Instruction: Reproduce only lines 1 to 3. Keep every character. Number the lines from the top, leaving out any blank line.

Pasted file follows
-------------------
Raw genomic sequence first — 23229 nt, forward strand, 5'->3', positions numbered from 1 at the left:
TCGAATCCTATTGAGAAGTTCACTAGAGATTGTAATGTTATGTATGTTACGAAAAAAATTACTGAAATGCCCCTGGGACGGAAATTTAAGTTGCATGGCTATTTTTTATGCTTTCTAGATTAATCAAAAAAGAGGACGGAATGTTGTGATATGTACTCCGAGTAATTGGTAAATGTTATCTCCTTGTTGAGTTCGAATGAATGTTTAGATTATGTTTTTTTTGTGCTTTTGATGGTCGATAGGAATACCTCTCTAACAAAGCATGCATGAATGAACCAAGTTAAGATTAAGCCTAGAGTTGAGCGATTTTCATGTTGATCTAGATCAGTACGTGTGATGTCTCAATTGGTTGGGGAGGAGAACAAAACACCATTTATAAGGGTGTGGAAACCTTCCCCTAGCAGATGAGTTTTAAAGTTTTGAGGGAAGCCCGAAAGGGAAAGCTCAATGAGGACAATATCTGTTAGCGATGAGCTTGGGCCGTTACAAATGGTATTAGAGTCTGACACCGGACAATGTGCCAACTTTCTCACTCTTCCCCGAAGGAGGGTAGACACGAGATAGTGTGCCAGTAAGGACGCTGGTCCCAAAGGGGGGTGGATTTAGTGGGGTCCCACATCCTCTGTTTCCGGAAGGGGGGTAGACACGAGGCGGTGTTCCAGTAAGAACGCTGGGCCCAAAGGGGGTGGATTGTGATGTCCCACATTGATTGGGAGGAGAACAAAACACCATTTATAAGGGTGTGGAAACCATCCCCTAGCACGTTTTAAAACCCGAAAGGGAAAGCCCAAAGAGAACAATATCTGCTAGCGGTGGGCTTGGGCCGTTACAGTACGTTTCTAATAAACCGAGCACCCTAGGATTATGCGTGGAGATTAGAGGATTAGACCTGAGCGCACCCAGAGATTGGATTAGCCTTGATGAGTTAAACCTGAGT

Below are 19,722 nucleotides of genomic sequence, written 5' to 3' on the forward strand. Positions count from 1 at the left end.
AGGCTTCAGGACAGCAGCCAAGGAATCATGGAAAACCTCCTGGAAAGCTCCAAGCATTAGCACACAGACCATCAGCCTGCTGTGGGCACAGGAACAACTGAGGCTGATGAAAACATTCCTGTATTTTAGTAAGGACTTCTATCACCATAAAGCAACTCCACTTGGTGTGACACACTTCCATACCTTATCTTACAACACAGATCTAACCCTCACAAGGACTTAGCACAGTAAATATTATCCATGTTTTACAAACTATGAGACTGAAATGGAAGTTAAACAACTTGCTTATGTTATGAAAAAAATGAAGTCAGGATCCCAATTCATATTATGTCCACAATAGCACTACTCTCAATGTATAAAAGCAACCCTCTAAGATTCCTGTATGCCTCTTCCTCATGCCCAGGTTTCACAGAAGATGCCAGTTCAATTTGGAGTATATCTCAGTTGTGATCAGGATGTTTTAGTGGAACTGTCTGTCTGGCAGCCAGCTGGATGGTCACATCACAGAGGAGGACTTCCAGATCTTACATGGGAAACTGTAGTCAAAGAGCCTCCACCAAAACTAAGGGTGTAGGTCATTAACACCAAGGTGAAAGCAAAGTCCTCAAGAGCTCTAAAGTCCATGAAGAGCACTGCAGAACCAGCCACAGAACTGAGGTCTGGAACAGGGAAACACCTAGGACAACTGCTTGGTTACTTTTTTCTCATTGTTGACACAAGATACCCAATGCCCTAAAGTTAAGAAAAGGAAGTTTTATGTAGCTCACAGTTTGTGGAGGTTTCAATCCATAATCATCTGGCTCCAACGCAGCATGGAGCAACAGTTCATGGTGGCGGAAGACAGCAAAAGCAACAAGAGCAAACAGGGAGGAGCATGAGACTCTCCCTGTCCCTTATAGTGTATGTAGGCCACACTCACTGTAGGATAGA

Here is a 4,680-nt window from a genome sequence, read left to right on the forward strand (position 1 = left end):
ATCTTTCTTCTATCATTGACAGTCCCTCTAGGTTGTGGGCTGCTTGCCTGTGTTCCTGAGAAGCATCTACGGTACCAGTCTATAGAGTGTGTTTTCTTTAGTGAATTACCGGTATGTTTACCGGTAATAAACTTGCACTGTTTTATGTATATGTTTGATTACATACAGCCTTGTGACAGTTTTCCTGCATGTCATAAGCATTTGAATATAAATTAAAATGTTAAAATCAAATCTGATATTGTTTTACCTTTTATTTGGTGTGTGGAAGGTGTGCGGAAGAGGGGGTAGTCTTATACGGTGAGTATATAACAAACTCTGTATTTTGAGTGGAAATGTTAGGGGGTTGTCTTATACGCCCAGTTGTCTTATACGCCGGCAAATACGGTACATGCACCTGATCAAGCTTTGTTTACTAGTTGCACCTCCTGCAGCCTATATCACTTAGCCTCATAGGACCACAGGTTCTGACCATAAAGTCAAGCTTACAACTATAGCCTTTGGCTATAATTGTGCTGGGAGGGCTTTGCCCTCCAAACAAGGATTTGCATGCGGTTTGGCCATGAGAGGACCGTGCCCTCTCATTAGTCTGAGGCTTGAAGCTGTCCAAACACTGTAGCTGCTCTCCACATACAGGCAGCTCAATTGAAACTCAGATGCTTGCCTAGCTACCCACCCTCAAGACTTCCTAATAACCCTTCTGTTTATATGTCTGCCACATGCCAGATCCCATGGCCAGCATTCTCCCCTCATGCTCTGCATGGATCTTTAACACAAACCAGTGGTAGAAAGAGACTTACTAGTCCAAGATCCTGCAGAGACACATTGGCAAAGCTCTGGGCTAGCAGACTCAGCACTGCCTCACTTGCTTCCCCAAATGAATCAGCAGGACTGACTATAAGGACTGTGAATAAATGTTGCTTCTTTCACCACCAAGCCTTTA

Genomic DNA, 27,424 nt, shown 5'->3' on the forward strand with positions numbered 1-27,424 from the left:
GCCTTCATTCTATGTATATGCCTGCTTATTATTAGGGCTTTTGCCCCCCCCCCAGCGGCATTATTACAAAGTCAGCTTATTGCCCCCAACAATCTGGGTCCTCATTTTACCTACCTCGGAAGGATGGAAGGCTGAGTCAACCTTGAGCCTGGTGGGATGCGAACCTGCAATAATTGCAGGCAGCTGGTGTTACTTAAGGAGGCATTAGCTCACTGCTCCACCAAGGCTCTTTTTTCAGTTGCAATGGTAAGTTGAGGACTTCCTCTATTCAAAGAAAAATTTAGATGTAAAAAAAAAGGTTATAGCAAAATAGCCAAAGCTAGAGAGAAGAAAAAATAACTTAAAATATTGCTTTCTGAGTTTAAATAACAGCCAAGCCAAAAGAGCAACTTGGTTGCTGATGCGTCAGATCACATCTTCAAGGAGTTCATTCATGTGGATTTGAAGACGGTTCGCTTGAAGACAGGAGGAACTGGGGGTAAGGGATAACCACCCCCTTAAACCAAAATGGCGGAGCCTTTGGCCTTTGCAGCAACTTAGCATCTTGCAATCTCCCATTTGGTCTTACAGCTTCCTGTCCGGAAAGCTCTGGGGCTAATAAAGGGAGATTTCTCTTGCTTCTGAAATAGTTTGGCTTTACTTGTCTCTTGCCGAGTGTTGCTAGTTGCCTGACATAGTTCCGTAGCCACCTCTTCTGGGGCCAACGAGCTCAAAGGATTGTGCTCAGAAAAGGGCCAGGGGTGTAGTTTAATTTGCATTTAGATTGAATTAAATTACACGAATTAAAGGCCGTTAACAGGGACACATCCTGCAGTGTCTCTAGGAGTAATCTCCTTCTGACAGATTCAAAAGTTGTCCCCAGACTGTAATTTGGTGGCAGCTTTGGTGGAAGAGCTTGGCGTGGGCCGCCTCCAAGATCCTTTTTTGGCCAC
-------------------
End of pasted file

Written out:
Raw genomic sequence first — 23229 nt, forward strand, 5'->3', positions numbered from 1 at the left:
TCGAATCCTATTGAGAAGTTCACTAGAGATTGTAATGTTATGTATGTTACGAAAAAAATTACTGAAATGCCCCTGGGACGGAAATTTAAGTTGCATGGCTATTTTTTATGCTTTCTAGATTAATCAAAAAAGAGGACGGAATGTTGTGATATGTACTCCGAGTAATTGGTAAATGTTATCTCCTTGTTGAGTTCGAATGAATGTTTAGATTATGTTTTTTTTGTGCTTTTGATGGTCGATAGGAATACCTCTCTAACAAAGCATGCATGAATGAACCAAGTTAAGATTAAGCCTAGAGTTGAGCGATTTTCATGTTGATCTAGATCAGTACGTGTGATGTCTCAATTGGTTGGGGAGGAGAACAAAACACCATTTATAAGGGTGTGGAAACCTTCCCCTAGCAGATGAGTTTTAAAGTTTTGAGGGAAGCCCGAAAGGGAAAGCTCAATGAGGACAATATCTGTTAGCGATGAGCTTGGGCCGTTACAAATGGTATTAGAGTCTGACACCGGACAATGTGCCAACTTTCTCACTCTTCCCCGAAGGAGGGTAGACACGAGATAGTGTGCCAGTAAGGACGCTGGTCCCAAAGGGGGGTGGATTTAGTGGGGTCCCACATCCTCTGTTTCCGGAAGGGGGGTAGACACGAGGCGGTGTTCCAGTAAGAACGCTGGGCCCAAAGGGGGTGGATTGTGATGTCCCACATTGATTGGGAGGAGAACAAAACACCATTTATAAGGGTGTGGAAACCATCCCCTAGCACGTTTTAAAACCCGAAAGGGAAAGCCCAAAGAGAACAATATCTGCTAGCGGTGGGCTTGGGCCGTTACAGTACGTTTCTAATAAACCGAGCACCCTAGGATTATGCGTGGAGATTAGAGGATTAGACCTGAGCGCACCCAGAGATTGGATTAGCCTTGATGAGTTAAACCTGAGT

Below are 19,722 nucleotides of genomic sequence, written 5' to 3' on the forward strand. Positions count from 1 at the left end.